While we appreciate that such a result might be "impressive", it is not clear what it would add to the strength or nature of the conclusions concerning blabbity blabbity blab we have drawn from the experiments already performed. The suggested experiment has two possible outcomes, which would lead to two different conclusions.
However, distinguishing these possible conclusions does not tell us anything further about the strength or nature of the conclusions concerning blabbity blabbity blab we have drawn from the experiments already performed. The relevant point in terms of the conclusions of the maunscript is that--as our experiments already show--the effects we observe are not due to blah, blah, blah. Given the time-consuming nature of the suggested additional experiment--at least three months--we conclude that the cost in time and effort is not worth the potential benefit.

This is another situation where we authors have to band together and refuse to indulge reviewers' attempts to transform our manuscripts from the ones we actually wrote to the ones they wish we had written. If the reviewer already considers the manuscript of sufficient interest and and convicingness to merit publication by the standards of the journal it has been submitted to, then fuck this "what would really be impressive" shit. It's one thing if the reviewer thinks that the manuscript as submitted is not of sufficient interest. But if she thinks it is, then no fucking way am I gonna let her hold up publication for this kind of shit. Those experiments can go in the next fucking paper, thank you very much!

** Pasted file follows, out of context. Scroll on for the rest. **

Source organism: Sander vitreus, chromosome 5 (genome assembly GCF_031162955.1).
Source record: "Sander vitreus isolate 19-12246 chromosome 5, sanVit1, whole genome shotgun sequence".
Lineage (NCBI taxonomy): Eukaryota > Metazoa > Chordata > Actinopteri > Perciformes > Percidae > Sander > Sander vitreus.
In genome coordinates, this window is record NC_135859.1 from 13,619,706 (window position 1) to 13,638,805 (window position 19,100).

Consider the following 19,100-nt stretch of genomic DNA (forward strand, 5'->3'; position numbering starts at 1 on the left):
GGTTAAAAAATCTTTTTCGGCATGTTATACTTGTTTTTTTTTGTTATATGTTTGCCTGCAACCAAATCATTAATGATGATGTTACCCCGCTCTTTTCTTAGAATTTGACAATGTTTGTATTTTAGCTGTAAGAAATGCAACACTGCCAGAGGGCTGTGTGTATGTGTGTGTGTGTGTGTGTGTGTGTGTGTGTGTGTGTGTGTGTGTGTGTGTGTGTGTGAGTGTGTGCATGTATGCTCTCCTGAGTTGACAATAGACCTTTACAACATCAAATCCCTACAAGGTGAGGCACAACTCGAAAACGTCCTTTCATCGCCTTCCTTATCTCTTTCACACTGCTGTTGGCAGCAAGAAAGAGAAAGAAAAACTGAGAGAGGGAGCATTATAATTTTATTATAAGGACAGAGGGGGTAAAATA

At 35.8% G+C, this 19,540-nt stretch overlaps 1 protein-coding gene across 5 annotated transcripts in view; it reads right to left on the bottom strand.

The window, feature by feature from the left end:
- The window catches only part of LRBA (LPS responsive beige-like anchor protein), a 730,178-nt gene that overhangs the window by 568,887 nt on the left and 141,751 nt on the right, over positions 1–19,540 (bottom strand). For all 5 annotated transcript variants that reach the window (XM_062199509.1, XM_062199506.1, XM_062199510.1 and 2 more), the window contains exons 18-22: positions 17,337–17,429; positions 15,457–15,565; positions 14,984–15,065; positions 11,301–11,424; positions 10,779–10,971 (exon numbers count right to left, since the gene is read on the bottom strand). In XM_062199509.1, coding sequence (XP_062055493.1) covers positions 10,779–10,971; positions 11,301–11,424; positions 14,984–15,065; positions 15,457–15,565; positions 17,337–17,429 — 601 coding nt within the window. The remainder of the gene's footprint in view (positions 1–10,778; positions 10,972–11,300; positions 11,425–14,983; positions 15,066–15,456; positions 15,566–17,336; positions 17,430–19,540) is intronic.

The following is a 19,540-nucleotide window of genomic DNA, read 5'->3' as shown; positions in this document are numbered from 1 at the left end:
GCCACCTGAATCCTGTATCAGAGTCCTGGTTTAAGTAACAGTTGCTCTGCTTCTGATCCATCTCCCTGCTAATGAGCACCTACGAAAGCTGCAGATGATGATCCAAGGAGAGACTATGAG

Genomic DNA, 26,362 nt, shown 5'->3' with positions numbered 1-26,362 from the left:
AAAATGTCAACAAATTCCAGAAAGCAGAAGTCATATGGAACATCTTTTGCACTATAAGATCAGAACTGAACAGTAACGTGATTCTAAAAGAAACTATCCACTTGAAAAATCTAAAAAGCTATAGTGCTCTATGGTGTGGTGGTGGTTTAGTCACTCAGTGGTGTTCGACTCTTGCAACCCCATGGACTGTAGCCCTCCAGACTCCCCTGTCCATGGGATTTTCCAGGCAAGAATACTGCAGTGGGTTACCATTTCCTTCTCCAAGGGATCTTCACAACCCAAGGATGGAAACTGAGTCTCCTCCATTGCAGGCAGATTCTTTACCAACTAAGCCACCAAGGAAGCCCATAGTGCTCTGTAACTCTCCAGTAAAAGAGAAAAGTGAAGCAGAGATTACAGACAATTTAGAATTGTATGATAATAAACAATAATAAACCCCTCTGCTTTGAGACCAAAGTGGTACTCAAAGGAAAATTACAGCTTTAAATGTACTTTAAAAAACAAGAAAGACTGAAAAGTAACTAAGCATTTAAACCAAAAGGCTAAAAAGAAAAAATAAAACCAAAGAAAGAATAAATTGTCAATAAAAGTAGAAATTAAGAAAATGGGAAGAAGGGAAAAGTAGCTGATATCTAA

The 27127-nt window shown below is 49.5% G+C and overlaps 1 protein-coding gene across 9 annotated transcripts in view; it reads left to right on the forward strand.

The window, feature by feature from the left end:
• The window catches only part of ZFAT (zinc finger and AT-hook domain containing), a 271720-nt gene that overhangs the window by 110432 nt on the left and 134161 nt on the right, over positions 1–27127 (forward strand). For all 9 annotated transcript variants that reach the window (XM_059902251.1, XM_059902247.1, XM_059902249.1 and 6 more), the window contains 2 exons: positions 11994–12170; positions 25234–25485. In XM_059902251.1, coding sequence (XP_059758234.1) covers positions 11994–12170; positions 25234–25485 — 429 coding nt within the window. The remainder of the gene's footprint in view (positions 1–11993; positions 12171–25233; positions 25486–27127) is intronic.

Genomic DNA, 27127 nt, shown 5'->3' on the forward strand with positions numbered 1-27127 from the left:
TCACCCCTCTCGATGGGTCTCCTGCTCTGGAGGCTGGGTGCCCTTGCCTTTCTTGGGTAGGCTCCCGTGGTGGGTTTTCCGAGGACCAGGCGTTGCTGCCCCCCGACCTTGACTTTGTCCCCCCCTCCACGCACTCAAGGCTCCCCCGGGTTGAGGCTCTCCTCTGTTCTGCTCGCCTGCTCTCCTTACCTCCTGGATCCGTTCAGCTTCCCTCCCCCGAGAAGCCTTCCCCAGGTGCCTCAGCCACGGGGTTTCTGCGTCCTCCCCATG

Scenario #3: What Would Really Strengthen The Main Conclusion Of The Manuscript (Which I Have Completely Misunderstood) Is Blah

Blaargh is the only known blingity encoded in the genome, thus making it nearly certain that the effects we see of kapow in our experiments are due to an effect on blaargh. Furthermore, the effect of kapow on blaargh is to inhibit wango, not to decrease the magnitude of wingo, as shown in the experiments of Figure 43. Since neither of the suggested experimental manipulations influence blaargh wango, such experiments would not be germane to the conclusions of the manuscript.

In this case, the reviewer has misunderstood the biological effect of the main experimental manipulation used in the manuscript, and has thus misunderstood the nature of the main conclusion of the manuscript. Based on these misunderstandings, the reviewer has suggested experiments that are irrelevant to the actual main conclusion of the manuscript and are only germane to what the reviewer erroneously thought was the main conclusion.